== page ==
So, yeah, no lack of forward in that family, Asher has Navarre’s issue of just wanting to be right up their butts the whole time. So we played around with some different exercises and trying to get him to recognize that being back farther would help him control the sheep – but he was like, “No, MUST. GET. CLOSER.” We tried big groups of sheep and different types of sheep, but in the end, we went ahead and introduced the down to create the distance we wanted. Asher is not a huge fan of the down, but he was willing to go along with it – mostly. Eventually. Once again, this is not a family of dogs that lies down the FIRST time. So basically once we introduced that it was using the down to reinforce that he shouldn’t be shoving sheep over me. It will be an ongoing process, that’s for sure.

Once Asher is actively working the sheep, he would give some nice flanks and with help could bring them appropriately. Heck, he even volunteered driving – that was a first! Ron said he looks like a natural driver, and that’s probably why he is NOT a natural fetcher. We really struggled to get any sort of semblance to the tiniest of outruns. I think this where just having that practice where he would scatter sheep at the beginning of every session we have done on sheep really bites us in the butt. He can go out and gather sheep gently (relatively speaking) once we start working, but any sort of send from a standstill – nope, straight at the sheep and scatter. So we could kind of fake it though, Asher continues to be a superstar at calling OFF the sheep, so if I call him off and we start to walk away if I send him back when he’s in motion, he will do a tiny outrun. But if I were stop him and then send him, no way. Definitely need work there, and I’m still not sure the best way to start him so he doesn’t keep practicing bad habits.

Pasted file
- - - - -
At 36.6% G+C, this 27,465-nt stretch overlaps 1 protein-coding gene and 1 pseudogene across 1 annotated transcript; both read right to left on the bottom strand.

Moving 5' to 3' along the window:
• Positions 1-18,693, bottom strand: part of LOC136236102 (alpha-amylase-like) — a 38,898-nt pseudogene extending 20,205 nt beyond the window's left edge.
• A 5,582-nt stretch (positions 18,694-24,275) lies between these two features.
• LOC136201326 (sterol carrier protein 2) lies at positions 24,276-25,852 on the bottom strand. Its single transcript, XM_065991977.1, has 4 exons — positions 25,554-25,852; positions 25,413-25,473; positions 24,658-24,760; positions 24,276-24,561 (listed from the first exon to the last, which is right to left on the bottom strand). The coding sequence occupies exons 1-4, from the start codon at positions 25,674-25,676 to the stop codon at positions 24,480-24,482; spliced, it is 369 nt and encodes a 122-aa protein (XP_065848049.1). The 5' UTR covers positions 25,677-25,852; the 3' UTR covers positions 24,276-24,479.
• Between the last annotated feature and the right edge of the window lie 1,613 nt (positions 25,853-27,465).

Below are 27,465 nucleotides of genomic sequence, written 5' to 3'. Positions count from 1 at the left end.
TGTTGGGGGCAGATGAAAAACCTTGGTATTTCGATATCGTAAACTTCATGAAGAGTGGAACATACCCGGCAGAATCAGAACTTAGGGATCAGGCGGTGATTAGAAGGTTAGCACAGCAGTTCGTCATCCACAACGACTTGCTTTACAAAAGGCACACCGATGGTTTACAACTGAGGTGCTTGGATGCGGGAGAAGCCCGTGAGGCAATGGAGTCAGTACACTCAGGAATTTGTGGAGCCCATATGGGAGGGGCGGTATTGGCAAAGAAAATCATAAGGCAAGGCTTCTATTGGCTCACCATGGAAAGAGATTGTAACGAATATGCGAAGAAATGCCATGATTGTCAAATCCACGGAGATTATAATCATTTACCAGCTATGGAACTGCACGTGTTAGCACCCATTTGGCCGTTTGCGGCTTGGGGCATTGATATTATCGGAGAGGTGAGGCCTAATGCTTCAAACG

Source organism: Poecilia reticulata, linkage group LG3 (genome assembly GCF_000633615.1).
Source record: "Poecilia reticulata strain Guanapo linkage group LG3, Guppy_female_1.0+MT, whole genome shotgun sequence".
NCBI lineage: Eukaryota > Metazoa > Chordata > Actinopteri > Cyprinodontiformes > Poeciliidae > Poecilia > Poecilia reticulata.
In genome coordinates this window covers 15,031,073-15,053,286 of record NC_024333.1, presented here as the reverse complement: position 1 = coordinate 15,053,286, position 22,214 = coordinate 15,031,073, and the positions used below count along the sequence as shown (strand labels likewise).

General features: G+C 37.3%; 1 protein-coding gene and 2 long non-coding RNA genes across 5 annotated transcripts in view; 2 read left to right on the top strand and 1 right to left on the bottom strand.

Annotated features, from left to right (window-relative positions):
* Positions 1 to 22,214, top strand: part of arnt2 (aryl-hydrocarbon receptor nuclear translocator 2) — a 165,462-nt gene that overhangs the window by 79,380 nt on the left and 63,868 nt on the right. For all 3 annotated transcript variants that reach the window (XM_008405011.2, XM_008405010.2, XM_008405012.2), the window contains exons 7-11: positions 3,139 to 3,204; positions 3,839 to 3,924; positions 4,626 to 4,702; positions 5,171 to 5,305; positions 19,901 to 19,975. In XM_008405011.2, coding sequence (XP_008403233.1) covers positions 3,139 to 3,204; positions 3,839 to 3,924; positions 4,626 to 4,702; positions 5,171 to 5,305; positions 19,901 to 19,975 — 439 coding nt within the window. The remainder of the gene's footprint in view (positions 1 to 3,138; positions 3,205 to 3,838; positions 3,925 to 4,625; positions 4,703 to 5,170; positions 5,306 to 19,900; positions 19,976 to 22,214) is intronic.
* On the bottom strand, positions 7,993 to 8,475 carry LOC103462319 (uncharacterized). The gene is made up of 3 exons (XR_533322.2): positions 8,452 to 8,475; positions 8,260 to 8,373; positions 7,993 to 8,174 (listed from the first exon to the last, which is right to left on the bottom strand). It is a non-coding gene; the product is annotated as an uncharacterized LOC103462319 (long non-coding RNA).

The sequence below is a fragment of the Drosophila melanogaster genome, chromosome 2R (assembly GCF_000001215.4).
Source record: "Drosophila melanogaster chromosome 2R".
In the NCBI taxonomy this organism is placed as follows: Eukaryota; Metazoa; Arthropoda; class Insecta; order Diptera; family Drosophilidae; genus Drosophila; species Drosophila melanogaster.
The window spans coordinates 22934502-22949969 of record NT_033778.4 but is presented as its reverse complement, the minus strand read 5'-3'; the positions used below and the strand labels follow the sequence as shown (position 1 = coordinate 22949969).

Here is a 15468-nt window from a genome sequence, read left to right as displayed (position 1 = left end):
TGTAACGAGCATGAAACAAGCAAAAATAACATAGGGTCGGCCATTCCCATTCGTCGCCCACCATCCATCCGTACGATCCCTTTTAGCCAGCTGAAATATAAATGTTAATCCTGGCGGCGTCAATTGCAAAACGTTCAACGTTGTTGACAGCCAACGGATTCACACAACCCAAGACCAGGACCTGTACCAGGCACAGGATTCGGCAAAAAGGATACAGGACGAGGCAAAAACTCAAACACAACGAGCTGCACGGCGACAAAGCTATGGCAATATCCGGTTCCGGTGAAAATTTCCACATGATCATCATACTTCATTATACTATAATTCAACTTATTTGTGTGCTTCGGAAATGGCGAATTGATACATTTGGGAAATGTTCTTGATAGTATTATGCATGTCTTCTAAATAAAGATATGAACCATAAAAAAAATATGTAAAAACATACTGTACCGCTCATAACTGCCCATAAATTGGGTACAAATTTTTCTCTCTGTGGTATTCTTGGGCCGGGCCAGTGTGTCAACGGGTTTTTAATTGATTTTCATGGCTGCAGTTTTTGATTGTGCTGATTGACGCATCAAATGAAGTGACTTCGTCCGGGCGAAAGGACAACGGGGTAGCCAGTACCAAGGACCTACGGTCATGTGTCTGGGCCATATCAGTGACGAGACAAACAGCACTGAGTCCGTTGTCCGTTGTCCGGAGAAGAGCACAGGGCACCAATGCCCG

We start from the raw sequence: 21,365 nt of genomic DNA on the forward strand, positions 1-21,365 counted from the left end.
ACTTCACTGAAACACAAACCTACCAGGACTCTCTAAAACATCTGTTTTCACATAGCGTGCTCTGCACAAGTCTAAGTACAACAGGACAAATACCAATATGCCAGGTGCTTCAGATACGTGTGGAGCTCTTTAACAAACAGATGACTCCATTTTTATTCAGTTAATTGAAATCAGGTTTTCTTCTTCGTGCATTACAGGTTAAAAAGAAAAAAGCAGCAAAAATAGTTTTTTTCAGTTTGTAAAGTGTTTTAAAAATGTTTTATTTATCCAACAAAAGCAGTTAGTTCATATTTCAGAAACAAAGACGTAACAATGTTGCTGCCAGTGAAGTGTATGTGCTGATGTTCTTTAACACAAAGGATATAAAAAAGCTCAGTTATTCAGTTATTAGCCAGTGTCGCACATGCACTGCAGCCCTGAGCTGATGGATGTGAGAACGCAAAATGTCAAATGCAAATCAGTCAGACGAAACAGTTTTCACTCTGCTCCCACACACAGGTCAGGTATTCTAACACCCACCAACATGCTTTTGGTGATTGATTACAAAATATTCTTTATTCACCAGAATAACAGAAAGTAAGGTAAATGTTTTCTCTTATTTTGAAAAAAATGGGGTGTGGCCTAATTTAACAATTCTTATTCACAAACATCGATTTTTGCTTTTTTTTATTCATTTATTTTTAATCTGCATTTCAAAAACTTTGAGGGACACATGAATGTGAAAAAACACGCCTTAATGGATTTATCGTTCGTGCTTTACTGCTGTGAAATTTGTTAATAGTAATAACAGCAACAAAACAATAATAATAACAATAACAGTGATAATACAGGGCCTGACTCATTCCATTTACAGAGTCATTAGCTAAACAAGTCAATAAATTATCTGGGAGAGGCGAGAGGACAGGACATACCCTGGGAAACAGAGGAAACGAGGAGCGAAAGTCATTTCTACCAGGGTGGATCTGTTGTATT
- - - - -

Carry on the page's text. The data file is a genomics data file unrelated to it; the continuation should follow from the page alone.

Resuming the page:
Asher did GREAT. He did very little exaggerated ‘overflanking’, though you could still see it. Mostly I was impressed with his focus and resiliency – traveling, working in all sorts of different arenas and pastures, different types of sheep, introducing the down and Ron trying to get him to respond as well, and he took it all like a rockstar. He was really trying the whole time, and enjoying himself without getting stressed or overwhelmed in the face of a lot of pressure from multiple sources. It was really helpful to have multiple sessions per day where he could build on the skills introduced before, and this was the first time he’s really done that much work so close together. I still never felt like I needed to yell, though I do feel okay with telling him to knock it off when he scatters sheep. There was some arguing over lying down, but it’s just waiting him out rather than fighting. I don’t know if he’ll ever be a ‘good’ herding dog, but I think we will enjoy the journey. So far, so good!